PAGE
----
He is well into describing his early years at London Transport – which he joined straight out of school because he wanted the money to buy a motorbike – when the ­photographer interrupts to suggest we get some food on the table for the sake of his photographs. Collins jumps up, slim and lively, but then admits he’s eaten: three Weet-Bix at 5am, his usual breakfast.

“I’m not one of your gastronomic guests,” he confesses. Take today, he’s got a couple of hours spare in Sydney satellite Campbelltown and “the temptation is to tuck into lunch at the RSL, or whatever” but he’d rather use the time ­visiting staff. Although he has fallen in love with banana bread since moving here. “That’s toasted, no butter.”

But back to London Transport, where Collins did every job from sweeping ­platforms to driving trains before he was appointed the youngest ever area manager at 25 and, most recently, chief operating officer of London Underground, a job he did for five years before he got a call out of the blue from a headhunter inviting him to Sydney.

With their son just off to university and her brother in Adelaide, Collins’s wife of 33 years, Carolyn, jumped at the chance. Collins hadn’t thought about leaving though. “It was quite hard leaving an organisation where everyone knows you and you know everyone. People used to stop me in the street and say ‘you’re that guy from the Tube’.”

Tired Sydney commuters waiting for yet another delayed train home might not always appreciate it but there have been huge changes already under Collins’s watch.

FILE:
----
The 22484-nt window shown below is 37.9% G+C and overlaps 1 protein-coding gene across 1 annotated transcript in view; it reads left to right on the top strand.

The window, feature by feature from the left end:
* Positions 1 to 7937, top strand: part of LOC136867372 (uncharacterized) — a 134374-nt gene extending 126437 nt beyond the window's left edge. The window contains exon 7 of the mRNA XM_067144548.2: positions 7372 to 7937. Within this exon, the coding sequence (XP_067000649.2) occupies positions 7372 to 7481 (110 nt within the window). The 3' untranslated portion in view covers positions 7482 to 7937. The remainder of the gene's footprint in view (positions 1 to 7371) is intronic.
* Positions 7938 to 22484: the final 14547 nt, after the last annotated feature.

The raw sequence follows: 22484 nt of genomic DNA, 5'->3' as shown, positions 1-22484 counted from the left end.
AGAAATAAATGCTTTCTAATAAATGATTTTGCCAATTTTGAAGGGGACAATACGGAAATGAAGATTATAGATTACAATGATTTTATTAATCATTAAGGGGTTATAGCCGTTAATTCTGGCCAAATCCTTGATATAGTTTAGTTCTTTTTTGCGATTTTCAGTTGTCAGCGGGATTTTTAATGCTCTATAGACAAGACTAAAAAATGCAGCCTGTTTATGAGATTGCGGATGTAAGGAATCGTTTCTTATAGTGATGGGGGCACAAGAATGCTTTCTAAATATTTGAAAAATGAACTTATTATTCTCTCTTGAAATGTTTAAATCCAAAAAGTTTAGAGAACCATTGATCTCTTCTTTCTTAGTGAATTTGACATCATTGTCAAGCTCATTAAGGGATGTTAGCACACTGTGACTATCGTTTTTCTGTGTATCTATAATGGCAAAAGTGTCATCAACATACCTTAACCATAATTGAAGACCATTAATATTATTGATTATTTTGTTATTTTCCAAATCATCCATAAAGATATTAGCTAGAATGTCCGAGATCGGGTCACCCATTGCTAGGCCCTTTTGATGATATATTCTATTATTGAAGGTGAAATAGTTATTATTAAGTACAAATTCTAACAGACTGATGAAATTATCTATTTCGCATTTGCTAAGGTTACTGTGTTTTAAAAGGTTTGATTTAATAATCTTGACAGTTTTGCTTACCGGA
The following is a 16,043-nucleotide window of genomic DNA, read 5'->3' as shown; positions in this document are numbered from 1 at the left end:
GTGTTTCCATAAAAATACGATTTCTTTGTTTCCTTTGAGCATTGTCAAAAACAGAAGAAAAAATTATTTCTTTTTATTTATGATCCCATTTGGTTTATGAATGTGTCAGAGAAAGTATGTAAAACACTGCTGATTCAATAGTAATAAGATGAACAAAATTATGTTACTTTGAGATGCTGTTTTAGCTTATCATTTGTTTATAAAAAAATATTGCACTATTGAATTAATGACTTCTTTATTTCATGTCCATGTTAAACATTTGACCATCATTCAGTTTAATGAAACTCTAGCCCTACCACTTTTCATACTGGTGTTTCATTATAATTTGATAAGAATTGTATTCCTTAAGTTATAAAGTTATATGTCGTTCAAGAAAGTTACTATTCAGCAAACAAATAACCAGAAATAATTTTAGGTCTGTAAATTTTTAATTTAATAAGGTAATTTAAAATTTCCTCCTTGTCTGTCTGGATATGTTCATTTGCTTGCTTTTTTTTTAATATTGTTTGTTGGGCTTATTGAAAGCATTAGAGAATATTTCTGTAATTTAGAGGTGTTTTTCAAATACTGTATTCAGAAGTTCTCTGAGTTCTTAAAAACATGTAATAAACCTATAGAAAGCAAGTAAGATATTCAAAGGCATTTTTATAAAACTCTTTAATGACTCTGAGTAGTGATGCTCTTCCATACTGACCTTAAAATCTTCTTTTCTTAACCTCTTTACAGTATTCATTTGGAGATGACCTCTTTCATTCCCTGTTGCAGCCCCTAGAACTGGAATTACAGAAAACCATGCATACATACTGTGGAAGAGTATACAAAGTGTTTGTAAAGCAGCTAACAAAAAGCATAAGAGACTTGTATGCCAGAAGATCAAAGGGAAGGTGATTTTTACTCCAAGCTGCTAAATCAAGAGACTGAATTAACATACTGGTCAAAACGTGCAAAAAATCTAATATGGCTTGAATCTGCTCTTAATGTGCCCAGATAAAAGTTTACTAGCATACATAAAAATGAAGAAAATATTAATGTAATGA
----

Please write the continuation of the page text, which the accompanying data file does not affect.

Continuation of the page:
Forty-five per cent of the senior management is new following the break-up of ­RailCorp into Sydney Trains and NSW TrainLink, the timetable is new, the long-awaited multi-transport Opal Card is finally in use. After years of delays and cost ­overruns, all 78 trains in the built-to-order Waratah fleet are running smoothly, though Collins is not a total fan.

The next tranche of trains, the intercity fleet, will be bought off the shelf, much to the alarm of Australian ­engineers worried about safety, he says. But the trouble with locally designed trains is they’re “like Australian animals. They’ve evolved over many years isolated from the rest of the world, specified by engineers who insisted they have some unique features which don’t exist in any other trains. Some of them are really great safety features, but that’s why the trains weigh 450 tonnes and cost the most ever to build. It’s like us all ­driving around in German tanks because it’s safer.”

But in fact it’s not safer, because the Waratahs are so solid it’s ­difficult to get people out in an emergency.The Europeans, by comparison, understand that while safety is paramount, you’ve got to design something that is efficient, energy efficient, easy to evacuate.